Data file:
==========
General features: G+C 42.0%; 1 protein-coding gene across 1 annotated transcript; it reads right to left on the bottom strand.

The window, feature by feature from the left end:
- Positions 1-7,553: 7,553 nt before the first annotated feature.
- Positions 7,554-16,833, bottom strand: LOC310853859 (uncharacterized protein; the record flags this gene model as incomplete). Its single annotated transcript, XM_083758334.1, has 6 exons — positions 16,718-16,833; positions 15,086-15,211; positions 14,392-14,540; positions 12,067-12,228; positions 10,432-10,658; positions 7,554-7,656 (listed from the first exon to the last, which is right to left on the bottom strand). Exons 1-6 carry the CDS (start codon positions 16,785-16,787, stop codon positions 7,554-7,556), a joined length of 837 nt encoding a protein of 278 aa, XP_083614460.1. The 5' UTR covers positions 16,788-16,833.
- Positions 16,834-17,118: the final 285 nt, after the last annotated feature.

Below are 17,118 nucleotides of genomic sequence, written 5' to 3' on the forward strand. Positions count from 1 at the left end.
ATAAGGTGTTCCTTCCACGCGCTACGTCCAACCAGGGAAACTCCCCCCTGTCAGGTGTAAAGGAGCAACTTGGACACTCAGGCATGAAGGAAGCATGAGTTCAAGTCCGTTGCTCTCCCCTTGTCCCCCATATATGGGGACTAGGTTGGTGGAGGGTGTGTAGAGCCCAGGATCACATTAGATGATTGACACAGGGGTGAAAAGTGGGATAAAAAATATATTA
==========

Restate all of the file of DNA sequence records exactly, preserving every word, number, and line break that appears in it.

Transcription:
General features: G+C 42.0%; 1 protein-coding gene across 1 annotated transcript; it reads right to left on the bottom strand.

The window, feature by feature from the left end:
- Positions 1-7,553: 7,553 nt before the first annotated feature.
- Positions 7,554-16,833, bottom strand: LOC310853859 (uncharacterized protein; the record flags this gene model as incomplete). Its single annotated transcript, XM_083758334.1, has 6 exons — positions 16,718-16,833; positions 15,086-15,211; positions 14,392-14,540; positions 12,067-12,228; positions 10,432-10,658; positions 7,554-7,656 (listed from the first exon to the last, which is right to left on the bottom strand). Exons 1-6 carry the CDS (start codon positions 16,785-16,787, stop codon positions 7,554-7,556), a joined length of 837 nt encoding a protein of 278 aa, XP_083614460.1. The 5' UTR covers positions 16,788-16,833.
- Positions 16,834-17,118: the final 285 nt, after the last annotated feature.

Below are 17,118 nucleotides of genomic sequence, written 5' to 3' on the forward strand. Positions count from 1 at the left end.
ATAAGGTGTTCCTTCCACGCGCTACGTCCAACCAGGGAAACTCCCCCCTGTCAGGTGTAAAGGAGCAACTTGGACACTCAGGCATGAAGGAAGCATGAGTTCAAGTCCGTTGCTCTCCCCTTGTCCCCCATATATGGGGACTAGGTTGGTGGAGGGTGTGTAGAGCCCAGGATCACATTAGATGATTGACACAGGGGTGAAAAGTGGGATAAAAAATATATTA